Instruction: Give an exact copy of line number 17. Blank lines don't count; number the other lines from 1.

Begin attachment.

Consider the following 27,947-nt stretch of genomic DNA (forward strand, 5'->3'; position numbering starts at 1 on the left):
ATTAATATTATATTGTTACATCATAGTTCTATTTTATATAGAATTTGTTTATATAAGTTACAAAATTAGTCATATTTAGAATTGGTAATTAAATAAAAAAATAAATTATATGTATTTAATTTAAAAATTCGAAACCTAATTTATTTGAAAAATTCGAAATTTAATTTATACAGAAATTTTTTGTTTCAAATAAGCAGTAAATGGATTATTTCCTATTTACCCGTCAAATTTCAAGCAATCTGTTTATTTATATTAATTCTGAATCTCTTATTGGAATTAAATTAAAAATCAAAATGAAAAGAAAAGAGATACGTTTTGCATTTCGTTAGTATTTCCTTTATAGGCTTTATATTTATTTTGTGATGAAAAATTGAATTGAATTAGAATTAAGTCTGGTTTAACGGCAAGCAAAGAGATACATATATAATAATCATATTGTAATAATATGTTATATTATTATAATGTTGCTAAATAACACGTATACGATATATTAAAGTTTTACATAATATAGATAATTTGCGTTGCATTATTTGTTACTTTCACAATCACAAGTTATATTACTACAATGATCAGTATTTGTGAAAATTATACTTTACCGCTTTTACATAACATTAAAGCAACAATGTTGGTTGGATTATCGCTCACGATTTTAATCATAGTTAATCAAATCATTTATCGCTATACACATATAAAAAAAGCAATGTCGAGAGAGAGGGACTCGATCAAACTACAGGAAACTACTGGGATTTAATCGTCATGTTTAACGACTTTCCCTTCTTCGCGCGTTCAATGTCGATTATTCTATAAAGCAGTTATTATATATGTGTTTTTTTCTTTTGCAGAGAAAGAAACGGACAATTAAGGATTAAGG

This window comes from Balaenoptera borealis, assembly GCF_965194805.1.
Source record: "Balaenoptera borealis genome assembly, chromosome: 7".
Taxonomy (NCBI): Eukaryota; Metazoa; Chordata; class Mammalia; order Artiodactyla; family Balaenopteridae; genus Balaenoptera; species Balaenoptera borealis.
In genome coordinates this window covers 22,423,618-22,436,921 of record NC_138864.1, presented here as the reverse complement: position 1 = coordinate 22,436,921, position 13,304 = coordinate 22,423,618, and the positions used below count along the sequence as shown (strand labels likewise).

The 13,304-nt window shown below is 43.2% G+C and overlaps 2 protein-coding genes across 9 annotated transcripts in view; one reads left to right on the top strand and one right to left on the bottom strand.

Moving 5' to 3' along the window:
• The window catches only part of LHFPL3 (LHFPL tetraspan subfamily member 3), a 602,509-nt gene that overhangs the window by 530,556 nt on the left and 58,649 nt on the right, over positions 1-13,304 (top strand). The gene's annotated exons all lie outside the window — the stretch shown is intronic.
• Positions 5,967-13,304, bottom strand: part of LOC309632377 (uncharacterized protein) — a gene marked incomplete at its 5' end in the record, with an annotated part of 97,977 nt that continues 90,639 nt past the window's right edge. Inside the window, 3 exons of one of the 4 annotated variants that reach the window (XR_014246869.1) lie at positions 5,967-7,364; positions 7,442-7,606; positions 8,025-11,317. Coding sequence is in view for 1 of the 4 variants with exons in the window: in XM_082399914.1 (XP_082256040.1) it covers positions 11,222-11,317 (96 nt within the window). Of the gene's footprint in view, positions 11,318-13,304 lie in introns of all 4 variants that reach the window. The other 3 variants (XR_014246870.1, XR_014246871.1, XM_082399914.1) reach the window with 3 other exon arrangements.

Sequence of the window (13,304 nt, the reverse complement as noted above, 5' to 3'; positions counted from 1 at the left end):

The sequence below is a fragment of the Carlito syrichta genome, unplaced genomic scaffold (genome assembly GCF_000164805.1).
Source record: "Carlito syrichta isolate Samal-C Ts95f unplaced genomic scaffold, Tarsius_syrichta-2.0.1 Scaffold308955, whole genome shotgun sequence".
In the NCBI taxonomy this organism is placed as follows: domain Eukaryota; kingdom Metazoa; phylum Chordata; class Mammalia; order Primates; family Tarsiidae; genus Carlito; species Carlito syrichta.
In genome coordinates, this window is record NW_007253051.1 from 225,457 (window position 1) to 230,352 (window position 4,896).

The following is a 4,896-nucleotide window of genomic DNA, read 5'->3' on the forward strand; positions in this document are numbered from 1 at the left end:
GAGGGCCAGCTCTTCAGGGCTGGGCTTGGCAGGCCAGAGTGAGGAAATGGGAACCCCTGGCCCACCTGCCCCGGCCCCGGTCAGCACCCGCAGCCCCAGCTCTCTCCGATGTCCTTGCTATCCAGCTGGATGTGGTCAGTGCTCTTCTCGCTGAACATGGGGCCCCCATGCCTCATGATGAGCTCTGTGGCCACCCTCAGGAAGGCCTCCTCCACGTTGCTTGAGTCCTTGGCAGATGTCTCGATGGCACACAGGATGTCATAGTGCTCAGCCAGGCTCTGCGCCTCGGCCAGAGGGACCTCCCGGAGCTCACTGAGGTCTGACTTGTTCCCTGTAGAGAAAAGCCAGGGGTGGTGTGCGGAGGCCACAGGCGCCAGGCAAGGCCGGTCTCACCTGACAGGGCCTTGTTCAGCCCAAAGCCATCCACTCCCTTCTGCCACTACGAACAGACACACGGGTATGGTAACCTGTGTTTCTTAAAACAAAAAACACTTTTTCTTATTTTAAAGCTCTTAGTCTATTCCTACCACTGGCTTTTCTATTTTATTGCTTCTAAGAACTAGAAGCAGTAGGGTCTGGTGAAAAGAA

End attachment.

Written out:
GAGGGCCAGCTCTTCAGGGCTGGGCTTGGCAGGCCAGAGTGAGGAAATGGGAACCCCTGGCCCACCTGCCCCGGCCCCGGTCAGCACCCGCAGCCCCAGCTCTCTCCGATGTCCTTGCTATCCAGCTGGATGTGGTCAGTGCTCTTCTCGCTGAACATGGGGCCCCCATGCCTCATGATGAGCTCTGTGGCCACCCTCAGGAAGGCCTCCTCCACGTTGCTTGAGTCCTTGGCAGATGTCTCGATGGCACACAGGATGTCATAGTGCTCAGCCAGGCTCTGCGCCTCGGCCAGAGGGACCTCCCGGAGCTCACTGAGGTCTGACTTGTTCCCTGTAGAGAAAAGCCAGGGGTGGTGTGCGGAGGCCACAGGCGCCAGGCAAGGCCGGTCTCACCTGACAGGGCCTTGTTCAGCCCAAAGCCATCCACTCCCTTCTGCCACTACGAACAGACACACGGGTATGGTAACCTGTGTTTCTTAAAACAAAAAACACTTTTTCTTATTTTAAAGCTCTTAGTCTATTCCTACCACTGGCTTTTCTATTTTATTGCTTCTAAGAACTAGAAGCAGTAGGGTCTGGTGAAAAGAA